Manufacturers and businesses wanting to stay open in China are staying careful by keeping COVID-19 measures.
The Chinese government is beginning to ease its severe COVID-19 restrictions. But businesses are waiting before they lift measures meant to limit the spread of the virus.
The world’s second largest economy is preparing for an increase in the number of infections as it eases its “zero-COVID” policy. China is slowly stopping its campaign of finding and isolating infections. The government said it wants individuals to do more testing and treatment.
National health officials have urged that high-risk areas should be more clearly defined. And they added that production or business operations should continue in other places.
A representative from a leading steel factory in eastern China spoke with Reuters under the name Dai. Dai said they were still under “closed loop management” with workers not permitted to leave the factory. A “closed loop” system operates with little human interaction.
“It won’t relax any time soon,” Dai added, saying the factory wanted to hold down infections as much as possible with a system in which workers live where they work and have little contact with others.
The comments were reported as businesses told Reuters they were considering the unclear situation. They are expecting to have to deal with long periods without workers as sick workers leave. The lack of workers could affect operations for months.
Officials have ended the requirement of testing for many activities. But a restaurant company HaiDiLao said it would continue to require daily tests for workers in the capital, Beijing.
Many nations ending COVID restrictions faced similar difficulties in returning to usual business activity. But Chinese companies are struggling. China’s “zero-COVID” policy was unusual in the world and its slowing economy is likely to face difficulties.
Yang Bingben heads a factory in the eastern city of Wenzhou that makes products for industrial use. Yang said many workers who have large home payments “want to earn more money to have a good Lunar New Year.”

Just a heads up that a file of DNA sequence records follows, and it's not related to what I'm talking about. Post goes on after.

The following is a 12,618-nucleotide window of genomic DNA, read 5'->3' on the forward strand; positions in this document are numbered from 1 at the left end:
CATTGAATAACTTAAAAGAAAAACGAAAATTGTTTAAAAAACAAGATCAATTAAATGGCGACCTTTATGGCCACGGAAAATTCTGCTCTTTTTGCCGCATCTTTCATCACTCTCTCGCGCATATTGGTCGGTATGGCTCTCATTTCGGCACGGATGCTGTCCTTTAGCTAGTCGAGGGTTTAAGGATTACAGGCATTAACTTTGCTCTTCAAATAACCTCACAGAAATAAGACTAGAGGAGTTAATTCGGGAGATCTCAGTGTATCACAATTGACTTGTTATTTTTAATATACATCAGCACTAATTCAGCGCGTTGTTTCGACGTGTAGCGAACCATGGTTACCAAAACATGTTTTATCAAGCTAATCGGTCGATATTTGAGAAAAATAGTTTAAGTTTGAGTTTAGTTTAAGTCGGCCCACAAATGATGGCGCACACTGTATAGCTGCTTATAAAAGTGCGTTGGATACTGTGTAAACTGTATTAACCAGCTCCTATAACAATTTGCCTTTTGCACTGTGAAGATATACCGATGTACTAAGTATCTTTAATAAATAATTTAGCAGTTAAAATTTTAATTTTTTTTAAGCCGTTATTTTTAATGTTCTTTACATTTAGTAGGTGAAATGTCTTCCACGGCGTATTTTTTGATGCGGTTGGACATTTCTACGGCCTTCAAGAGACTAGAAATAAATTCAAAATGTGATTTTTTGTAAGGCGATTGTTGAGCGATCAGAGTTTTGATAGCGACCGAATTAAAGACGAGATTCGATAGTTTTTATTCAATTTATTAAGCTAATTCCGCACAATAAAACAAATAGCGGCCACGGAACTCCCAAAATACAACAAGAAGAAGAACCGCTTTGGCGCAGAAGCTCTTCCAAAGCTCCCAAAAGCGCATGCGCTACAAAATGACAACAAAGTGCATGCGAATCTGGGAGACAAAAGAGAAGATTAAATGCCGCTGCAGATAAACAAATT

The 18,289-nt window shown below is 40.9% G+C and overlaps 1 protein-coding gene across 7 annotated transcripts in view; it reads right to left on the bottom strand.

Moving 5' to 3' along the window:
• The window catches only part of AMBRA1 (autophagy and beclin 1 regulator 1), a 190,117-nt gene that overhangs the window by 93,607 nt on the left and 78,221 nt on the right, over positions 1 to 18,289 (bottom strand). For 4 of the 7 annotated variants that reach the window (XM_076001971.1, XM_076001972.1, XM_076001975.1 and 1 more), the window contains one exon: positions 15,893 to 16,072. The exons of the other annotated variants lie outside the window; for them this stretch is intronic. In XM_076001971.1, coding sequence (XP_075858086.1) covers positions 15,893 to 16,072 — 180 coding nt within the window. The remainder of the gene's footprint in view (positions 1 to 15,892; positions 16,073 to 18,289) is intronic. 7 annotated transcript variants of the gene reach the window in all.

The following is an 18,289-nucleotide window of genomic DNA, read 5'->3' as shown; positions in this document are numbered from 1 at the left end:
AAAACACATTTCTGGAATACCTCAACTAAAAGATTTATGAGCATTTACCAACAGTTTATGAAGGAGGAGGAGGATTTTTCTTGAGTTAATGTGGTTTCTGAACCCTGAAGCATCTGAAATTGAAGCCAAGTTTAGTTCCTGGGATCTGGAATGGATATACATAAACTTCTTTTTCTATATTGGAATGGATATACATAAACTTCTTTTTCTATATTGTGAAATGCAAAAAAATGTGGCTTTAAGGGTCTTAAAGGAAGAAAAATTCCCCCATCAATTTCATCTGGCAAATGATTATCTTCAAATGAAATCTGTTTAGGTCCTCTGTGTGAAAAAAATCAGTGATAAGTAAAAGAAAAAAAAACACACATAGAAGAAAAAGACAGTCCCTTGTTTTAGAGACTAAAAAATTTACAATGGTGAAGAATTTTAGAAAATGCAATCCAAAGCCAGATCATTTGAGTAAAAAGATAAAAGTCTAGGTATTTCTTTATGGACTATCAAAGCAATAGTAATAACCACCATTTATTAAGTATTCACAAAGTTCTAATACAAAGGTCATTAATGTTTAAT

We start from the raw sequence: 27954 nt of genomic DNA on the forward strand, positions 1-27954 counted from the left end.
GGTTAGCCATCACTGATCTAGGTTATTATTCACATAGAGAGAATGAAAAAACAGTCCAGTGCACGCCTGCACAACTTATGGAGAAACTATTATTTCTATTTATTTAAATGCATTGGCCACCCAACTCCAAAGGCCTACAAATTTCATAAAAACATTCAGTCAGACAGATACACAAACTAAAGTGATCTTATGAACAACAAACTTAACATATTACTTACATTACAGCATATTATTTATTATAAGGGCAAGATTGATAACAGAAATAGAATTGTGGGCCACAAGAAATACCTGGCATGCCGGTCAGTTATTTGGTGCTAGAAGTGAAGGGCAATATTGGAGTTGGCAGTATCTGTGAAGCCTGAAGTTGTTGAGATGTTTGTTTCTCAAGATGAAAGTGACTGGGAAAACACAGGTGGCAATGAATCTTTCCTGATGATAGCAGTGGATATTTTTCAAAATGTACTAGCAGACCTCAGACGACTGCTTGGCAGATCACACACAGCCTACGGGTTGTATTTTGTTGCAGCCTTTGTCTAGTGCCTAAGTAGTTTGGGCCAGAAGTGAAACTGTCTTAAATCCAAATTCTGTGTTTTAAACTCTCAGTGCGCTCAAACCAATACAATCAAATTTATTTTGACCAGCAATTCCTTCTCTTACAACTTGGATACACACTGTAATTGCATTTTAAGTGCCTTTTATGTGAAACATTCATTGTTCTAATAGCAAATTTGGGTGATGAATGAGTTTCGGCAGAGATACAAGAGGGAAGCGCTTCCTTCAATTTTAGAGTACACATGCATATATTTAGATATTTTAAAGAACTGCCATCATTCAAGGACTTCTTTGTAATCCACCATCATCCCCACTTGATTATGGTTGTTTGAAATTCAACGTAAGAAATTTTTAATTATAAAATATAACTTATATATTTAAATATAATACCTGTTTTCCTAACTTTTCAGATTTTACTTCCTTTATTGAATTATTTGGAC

Lunar New Year is China’s biggest holiday, and it falls in January next year. Yang added that officials did not give guidance on what to do if the factory, with a workforce of more than 30, was hit by a mass infection.
Yang is keeping medicines and has told his staff to follow new rules to stay home and receive half their pay if they get infected.
To avoid possible problems from any infections, Yang first considered closing the factory ahead of the Lunar New Year. But, in the end, he decided not to.
In Beijing, some state businesses and banks are grouping workers into teams to ensure work continues even with any outbreak, people told Reuters.
Andy Chen, an employee of a state-owned company, said the move came after someone in his office was infected with the coronavirus. He added, "Staff are now divided into half and take weekly turns to work in the office."
Foreign-owned Agilian Technology is based in the southern city of Dongguan and manufactures electronics. It will continue to require arriving workers to show their state of health. And it will create a larger plan against a big outbreak.
"I am confident it will be a mess for about 3 months," said the company's executive vice president, Renaud Anjoran. "We will see."
I’m Gregory Stachel.
Siyi Liu and Josh Horwitz reported this story for Reuters. Gregory Stachel adapted it for VOA Learning English.
Words in This Story
isolate –v. to put or keep someone in a situation that is separate from others
relax – v. to become or to cause (something) to become less tense, tight, or stiff
staff – n. a group of people who work for an organization or business
confident – adj. having a feeling or belief that you can do something well or succeed at something
mess – n. a situation that is very complex, disordered or difficult to deal with
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